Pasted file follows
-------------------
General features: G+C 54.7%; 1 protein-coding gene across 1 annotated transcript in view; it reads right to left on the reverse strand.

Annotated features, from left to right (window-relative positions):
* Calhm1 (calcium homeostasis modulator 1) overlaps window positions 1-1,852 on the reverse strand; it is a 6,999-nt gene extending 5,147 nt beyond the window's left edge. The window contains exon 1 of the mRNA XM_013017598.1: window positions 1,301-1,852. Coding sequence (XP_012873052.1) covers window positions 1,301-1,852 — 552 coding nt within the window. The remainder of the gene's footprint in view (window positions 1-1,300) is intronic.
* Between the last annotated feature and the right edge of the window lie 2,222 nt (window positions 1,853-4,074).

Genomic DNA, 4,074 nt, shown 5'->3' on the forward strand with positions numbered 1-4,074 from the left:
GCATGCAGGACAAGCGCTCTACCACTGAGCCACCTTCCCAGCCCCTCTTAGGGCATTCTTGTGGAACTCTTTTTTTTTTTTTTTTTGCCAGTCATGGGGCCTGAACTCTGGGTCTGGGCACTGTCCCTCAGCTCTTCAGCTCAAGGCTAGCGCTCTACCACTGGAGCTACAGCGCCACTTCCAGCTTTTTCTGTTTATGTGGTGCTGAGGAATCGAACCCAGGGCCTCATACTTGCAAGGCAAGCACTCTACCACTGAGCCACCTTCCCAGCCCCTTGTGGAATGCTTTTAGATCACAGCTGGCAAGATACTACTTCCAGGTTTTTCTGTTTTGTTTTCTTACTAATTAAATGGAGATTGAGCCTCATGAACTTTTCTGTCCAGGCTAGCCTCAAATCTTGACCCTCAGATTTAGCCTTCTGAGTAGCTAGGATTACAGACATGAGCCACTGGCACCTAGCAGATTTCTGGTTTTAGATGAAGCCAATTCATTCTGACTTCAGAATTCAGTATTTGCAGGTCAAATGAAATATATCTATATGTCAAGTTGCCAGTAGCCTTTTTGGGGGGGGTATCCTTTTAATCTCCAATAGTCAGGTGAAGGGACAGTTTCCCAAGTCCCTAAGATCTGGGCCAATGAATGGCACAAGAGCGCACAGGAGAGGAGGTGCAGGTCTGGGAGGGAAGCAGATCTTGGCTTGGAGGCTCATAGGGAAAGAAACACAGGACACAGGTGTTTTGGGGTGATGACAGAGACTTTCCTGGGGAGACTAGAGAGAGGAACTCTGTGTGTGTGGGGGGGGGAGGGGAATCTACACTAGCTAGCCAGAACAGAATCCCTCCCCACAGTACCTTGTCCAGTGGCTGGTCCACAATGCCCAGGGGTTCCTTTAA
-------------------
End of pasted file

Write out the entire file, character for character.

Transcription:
General features: G+C 54.7%; 1 protein-coding gene across 1 annotated transcript in view; it reads right to left on the reverse strand.

Annotated features, from left to right (window-relative positions):
* Calhm1 (calcium homeostasis modulator 1) overlaps window positions 1-1,852 on the reverse strand; it is a 6,999-nt gene extending 5,147 nt beyond the window's left edge. The window contains exon 1 of the mRNA XM_013017598.1: window positions 1,301-1,852. Coding sequence (XP_012873052.1) covers window positions 1,301-1,852 — 552 coding nt within the window. The remainder of the gene's footprint in view (window positions 1-1,300) is intronic.
* Between the last annotated feature and the right edge of the window lie 2,222 nt (window positions 1,853-4,074).

Genomic DNA, 4,074 nt, shown 5'->3' on the forward strand with positions numbered 1-4,074 from the left:
GCATGCAGGACAAGCGCTCTACCACTGAGCCACCTTCCCAGCCCCTCTTAGGGCATTCTTGTGGAACTCTTTTTTTTTTTTTTTTTGCCAGTCATGGGGCCTGAACTCTGGGTCTGGGCACTGTCCCTCAGCTCTTCAGCTCAAGGCTAGCGCTCTACCACTGGAGCTACAGCGCCACTTCCAGCTTTTTCTGTTTATGTGGTGCTGAGGAATCGAACCCAGGGCCTCATACTTGCAAGGCAAGCACTCTACCACTGAGCCACCTTCCCAGCCCCTTGTGGAATGCTTTTAGATCACAGCTGGCAAGATACTACTTCCAGGTTTTTCTGTTTTGTTTTCTTACTAATTAAATGGAGATTGAGCCTCATGAACTTTTCTGTCCAGGCTAGCCTCAAATCTTGACCCTCAGATTTAGCCTTCTGAGTAGCTAGGATTACAGACATGAGCCACTGGCACCTAGCAGATTTCTGGTTTTAGATGAAGCCAATTCATTCTGACTTCAGAATTCAGTATTTGCAGGTCAAATGAAATATATCTATATGTCAAGTTGCCAGTAGCCTTTTTGGGGGGGGTATCCTTTTAATCTCCAATAGTCAGGTGAAGGGACAGTTTCCCAAGTCCCTAAGATCTGGGCCAATGAATGGCACAAGAGCGCACAGGAGAGGAGGTGCAGGTCTGGGAGGGAAGCAGATCTTGGCTTGGAGGCTCATAGGGAAAGAAACACAGGACACAGGTGTTTTGGGGTGATGACAGAGACTTTCCTGGGGAGACTAGAGAGAGGAACTCTGTGTGTGTGGGGGGGGGAGGGGAATCTACACTAGCTAGCCAGAACAGAATCCCTCCCCACAGTACCTTGTCCAGTGGCTGGTCCACAATGCCCAGGGGTTCCTTTAA